Laying Ghosts: Hate, Reconciliation and Secession

July 30, 2005

For years, South Carolina has floated near the bottom of national rankings for education, income, growth and so on. It has got rather used to it by now. But in one thing, the Palmetto State excels: it has more hate groups than anywhere else. A recent report by the Southern Poverty Law Centre (SPLC), a watchdog group that battles discrimination through the courts, says South Carolina boasted 47 hate groups last year, more than Florida (43), California (42), Georgia (41) or Texas (40).

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Your woman or your rooster?

April 28, 2005

South Carolina is a rather traditional, male-minded place, with a particularly ornery legislature, but even some conservatives are a mite embarrassed by the odd double chalked up by the state’s House Judiciary Committee last week. First, its members stopped a bill that would have increased the penalties for wife-battering; then they took the time to approve one protecting gamecocks, by making cock-fighting a felony.

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A voucher scheme brings back unwelcome memories

March 31, 2005

In 1984, Mark White, then governor of Texas, gave South Carolina’s Governor Richard Riley a pair of cowboy boots. Mr. Riley promptly vowed that the boots would stay on his feet until the South Carolina legislature passed his package to reform the public schools. Several weeks later, he prised them off. After an election-style campaign, his cherished Education Improvement Act had got through. It ushered in one of the country’s most successful programmes—so successful that, on the strength of it, Mr. Riley became Bill Clinton’s secretary of education.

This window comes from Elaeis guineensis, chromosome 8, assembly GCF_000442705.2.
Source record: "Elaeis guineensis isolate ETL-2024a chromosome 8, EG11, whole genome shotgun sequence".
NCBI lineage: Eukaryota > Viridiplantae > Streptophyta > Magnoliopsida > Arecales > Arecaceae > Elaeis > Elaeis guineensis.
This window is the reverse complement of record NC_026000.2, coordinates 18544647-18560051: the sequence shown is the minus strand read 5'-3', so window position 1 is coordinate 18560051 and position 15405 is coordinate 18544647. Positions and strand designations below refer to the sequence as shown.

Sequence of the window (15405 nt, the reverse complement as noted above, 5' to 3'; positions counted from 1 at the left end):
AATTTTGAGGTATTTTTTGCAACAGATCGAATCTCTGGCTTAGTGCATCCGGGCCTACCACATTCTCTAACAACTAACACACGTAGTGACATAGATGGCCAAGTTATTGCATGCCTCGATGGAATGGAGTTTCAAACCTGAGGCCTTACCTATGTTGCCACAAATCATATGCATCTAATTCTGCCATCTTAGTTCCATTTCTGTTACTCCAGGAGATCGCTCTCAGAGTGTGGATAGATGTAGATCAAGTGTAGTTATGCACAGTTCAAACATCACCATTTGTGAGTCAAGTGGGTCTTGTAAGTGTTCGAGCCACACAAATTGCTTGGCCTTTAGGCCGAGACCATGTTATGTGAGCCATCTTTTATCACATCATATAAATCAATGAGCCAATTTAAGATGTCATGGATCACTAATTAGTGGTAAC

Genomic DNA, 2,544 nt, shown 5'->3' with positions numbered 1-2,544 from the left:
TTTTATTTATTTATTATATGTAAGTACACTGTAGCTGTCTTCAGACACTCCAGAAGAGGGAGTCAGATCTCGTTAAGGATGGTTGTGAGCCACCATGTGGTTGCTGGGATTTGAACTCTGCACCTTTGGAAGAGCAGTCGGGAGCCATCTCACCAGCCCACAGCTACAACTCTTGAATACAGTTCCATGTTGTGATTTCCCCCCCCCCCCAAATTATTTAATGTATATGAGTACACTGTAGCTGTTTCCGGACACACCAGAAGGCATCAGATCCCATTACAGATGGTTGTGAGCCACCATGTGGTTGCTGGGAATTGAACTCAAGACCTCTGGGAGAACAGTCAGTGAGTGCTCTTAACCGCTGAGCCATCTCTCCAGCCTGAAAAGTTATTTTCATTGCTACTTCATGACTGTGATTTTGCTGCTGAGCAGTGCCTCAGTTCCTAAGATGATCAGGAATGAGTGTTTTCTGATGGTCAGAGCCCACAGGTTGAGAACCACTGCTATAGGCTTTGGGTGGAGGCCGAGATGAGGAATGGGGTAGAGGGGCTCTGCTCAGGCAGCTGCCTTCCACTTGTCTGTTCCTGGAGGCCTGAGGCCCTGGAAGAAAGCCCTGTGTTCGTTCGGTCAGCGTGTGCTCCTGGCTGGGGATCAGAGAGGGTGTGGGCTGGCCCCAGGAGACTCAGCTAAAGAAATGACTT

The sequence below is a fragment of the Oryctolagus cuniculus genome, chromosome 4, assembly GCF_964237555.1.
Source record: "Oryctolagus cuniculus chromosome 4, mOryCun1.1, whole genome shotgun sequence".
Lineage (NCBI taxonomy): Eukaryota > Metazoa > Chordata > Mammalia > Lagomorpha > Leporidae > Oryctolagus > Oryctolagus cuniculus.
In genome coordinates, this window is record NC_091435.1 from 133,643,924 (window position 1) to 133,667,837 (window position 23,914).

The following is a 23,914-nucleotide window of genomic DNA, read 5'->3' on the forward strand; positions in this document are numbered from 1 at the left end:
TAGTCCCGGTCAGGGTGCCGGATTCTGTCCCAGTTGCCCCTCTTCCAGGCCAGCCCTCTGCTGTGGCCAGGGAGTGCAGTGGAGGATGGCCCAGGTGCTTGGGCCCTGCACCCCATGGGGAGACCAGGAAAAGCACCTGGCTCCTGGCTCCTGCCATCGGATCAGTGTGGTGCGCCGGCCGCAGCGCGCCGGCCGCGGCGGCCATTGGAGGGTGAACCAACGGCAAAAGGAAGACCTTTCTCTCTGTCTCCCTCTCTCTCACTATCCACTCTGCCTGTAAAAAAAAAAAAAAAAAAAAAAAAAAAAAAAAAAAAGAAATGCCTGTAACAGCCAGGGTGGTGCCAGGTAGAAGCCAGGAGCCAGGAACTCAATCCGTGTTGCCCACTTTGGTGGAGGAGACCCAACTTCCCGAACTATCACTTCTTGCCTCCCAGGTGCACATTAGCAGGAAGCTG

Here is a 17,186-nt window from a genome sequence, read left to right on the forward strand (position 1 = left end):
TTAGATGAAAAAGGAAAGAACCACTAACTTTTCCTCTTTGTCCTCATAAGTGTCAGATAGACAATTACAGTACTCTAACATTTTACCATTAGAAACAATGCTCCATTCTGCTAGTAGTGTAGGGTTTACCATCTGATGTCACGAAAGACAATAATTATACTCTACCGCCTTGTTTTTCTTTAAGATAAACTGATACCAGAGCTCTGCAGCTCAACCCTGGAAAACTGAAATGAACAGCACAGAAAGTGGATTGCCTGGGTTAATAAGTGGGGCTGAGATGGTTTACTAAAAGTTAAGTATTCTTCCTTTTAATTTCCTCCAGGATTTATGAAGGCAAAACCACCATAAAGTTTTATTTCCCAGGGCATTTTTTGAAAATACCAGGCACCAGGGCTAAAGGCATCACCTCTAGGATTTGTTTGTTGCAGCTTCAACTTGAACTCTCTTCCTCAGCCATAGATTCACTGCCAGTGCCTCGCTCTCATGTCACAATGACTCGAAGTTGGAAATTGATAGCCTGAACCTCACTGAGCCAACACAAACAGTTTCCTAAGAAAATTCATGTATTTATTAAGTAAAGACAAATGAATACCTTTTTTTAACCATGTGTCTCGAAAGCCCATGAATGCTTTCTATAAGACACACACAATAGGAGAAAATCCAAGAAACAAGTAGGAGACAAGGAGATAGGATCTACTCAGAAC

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Yes, he did: Strom Thurmond’s Daughter

December 20, 2003

It often happened in the segregated South a century or two ago: a powerful white man fathered mixed-race children with a black slave or servant. Until this week, Thomas Jefferson’s relationship with Sally Hemings was the most famous of these once-secret liaisons. Now comes a rival: the late Senator Strom Thurmond, whose 24-hour filibuster against a 1957 civil rights bill is still the longest-ever speech on the Senate floor.

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